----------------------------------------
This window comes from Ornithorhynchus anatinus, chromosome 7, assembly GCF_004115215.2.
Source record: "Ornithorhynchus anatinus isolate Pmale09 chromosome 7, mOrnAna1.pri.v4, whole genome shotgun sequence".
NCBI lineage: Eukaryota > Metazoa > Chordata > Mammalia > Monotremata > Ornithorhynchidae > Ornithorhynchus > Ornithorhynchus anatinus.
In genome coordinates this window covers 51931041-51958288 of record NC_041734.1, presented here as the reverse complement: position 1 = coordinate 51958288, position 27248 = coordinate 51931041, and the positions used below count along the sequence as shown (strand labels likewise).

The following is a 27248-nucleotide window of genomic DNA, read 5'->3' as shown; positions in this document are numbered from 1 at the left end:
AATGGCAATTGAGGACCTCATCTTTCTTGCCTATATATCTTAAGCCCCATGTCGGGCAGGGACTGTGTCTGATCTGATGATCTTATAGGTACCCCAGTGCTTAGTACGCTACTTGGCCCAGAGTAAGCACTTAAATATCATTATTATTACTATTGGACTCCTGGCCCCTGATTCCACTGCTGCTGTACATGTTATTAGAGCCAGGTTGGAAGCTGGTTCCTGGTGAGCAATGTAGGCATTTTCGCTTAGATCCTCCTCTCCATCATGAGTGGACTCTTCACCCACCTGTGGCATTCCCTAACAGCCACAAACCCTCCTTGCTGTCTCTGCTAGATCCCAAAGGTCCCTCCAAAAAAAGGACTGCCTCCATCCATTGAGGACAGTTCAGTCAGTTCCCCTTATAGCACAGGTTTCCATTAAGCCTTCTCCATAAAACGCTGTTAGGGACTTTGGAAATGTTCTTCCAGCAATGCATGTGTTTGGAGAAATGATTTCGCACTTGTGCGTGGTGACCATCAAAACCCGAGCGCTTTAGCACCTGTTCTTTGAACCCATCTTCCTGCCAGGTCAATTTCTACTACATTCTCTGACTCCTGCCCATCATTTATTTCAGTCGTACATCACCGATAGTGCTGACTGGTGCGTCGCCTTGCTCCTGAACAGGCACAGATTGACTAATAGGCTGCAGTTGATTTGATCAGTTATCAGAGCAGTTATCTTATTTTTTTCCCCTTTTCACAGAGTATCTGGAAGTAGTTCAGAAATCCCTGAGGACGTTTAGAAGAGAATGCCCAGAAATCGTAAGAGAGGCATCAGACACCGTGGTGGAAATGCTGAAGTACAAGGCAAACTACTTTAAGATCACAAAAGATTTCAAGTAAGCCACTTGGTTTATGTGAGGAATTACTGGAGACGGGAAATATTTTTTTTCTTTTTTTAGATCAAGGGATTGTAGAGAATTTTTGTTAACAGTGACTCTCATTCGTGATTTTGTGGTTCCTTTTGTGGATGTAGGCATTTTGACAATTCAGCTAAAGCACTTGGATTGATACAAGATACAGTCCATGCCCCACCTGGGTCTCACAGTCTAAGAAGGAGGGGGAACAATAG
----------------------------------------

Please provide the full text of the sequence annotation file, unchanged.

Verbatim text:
This window comes from Ornithorhynchus anatinus, chromosome 7, assembly GCF_004115215.2.
Source record: "Ornithorhynchus anatinus isolate Pmale09 chromosome 7, mOrnAna1.pri.v4, whole genome shotgun sequence".
NCBI lineage: Eukaryota > Metazoa > Chordata > Mammalia > Monotremata > Ornithorhynchidae > Ornithorhynchus > Ornithorhynchus anatinus.
In genome coordinates this window covers 51931041-51958288 of record NC_041734.1, presented here as the reverse complement: position 1 = coordinate 51958288, position 27248 = coordinate 51931041, and the positions used below count along the sequence as shown (strand labels likewise).

The following is a 27248-nucleotide window of genomic DNA, read 5'->3' as shown; positions in this document are numbered from 1 at the left end:
AATGGCAATTGAGGACCTCATCTTTCTTGCCTATATATCTTAAGCCCCATGTCGGGCAGGGACTGTGTCTGATCTGATGATCTTATAGGTACCCCAGTGCTTAGTACGCTACTTGGCCCAGAGTAAGCACTTAAATATCATTATTATTACTATTGGACTCCTGGCCCCTGATTCCACTGCTGCTGTACATGTTATTAGAGCCAGGTTGGAAGCTGGTTCCTGGTGAGCAATGTAGGCATTTTCGCTTAGATCCTCCTCTCCATCATGAGTGGACTCTTCACCCACCTGTGGCATTCCCTAACAGCCACAAACCCTCCTTGCTGTCTCTGCTAGATCCCAAAGGTCCCTCCAAAAAAAGGACTGCCTCCATCCATTGAGGACAGTTCAGTCAGTTCCCCTTATAGCACAGGTTTCCATTAAGCCTTCTCCATAAAACGCTGTTAGGGACTTTGGAAATGTTCTTCCAGCAATGCATGTGTTTGGAGAAATGATTTCGCACTTGTGCGTGGTGACCATCAAAACCCGAGCGCTTTAGCACCTGTTCTTTGAACCCATCTTCCTGCCAGGTCAATTTCTACTACATTCTCTGACTCCTGCCCATCATTTATTTCAGTCGTACATCACCGATAGTGCTGACTGGTGCGTCGCCTTGCTCCTGAACAGGCACAGATTGACTAATAGGCTGCAGTTGATTTGATCAGTTATCAGAGCAGTTATCTTATTTTTTTCCCCTTTTCACAGAGTATCTGGAAGTAGTTCAGAAATCCCTGAGGACGTTTAGAAGAGAATGCCCAGAAATCGTAAGAGAGGCATCAGACACCGTGGTGGAAATGCTGAAGTACAAGGCAAACTACTTTAAGATCACAAAAGATTTCAAGTAAGCCACTTGGTTTATGTGAGGAATTACTGGAGACGGGAAATATTTTTTTTCTTTTTTTAGATCAAGGGATTGTAGAGAATTTTTGTTAACAGTGACTCTCATTCGTGATTTTGTGGTTCCTTTTGTGGATGTAGGCATTTTGACAATTCAGCTAAAGCACTTGGATTGATACAAGATACAGTCCATGCCCCACCTGGGTCTCACAGTCTAAGAAGGAGGGGGAACAATAG